The Good Earth

It is sunny, cold, and windy today on Bosque Vista.  

I planted a Dwarf Alberta Spruce this week, on the west side.  It joins a few other shrubs that are intended to soften the harsh north/west winds that beat my garden and home.  It will also make a pretty Christmas tree seen from most of the valley below.  A lovely backdrop to my garden seen from my house.  

Due northwest, windward from my house, I planted a small Pinyon Pine, which will be a blessing when it gets some size…10-20 years from now.

A wall of shrubs can also cause cold air to pool as it flows downhill.  I left enough space for cold air flow around the shrubs while breaking up cold winter winds. Plus giving my garden afternoon shade from the harsh New Mexico summer sun.

Everthing here has to withstand extremes in weather, and I will rely mostly on native species for my flower garden.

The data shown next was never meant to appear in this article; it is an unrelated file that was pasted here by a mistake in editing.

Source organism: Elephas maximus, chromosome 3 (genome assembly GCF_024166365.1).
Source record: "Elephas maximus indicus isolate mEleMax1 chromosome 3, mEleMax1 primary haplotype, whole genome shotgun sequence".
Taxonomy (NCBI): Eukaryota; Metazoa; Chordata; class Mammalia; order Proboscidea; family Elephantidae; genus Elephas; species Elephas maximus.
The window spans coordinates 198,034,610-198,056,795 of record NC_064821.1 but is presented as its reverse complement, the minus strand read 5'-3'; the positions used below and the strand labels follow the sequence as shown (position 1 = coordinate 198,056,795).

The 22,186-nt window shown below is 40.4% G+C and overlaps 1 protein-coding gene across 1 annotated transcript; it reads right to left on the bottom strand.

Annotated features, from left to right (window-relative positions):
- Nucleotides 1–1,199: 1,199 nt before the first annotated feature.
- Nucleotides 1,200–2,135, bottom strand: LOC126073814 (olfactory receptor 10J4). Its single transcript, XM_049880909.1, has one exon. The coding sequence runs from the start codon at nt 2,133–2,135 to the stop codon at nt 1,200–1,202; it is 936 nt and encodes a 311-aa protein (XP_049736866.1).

My best edible green is a native Amaranth, cooked like spinach or raw in salads.  I had a full crop this past summer and collected a pint of seeds for sprouts this winter.  Delicious, and I neither cultivated nor watered it.  A lazy gardener’s delight.

As I watch the birds eating the seeds that I left behind, my wish for the new year is that the good earth provide for us all.

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About rebeccatreeseed

I am a naturalist raised by naturalists. Treeseed is my earned name, while Rebecca is my birth name. I am of Northern European descent, with a quarter Irish.quarter thrown in. I suspect I was a product of northern invaders into Ireland into Ireland. but hard to say since DNA disproved the family story about Apache blood! I have found some odd ancestors to replace them. Last year I bought 5 acres of pinyon-juniper forest on the side of a mountain in Santa Fe County, New Mexico. I am fulfilling a lifetime dream of a cabin in the mountains and a food forest that will feed me and local wildlife. I want to share this new phase of my life with others that might be interested.
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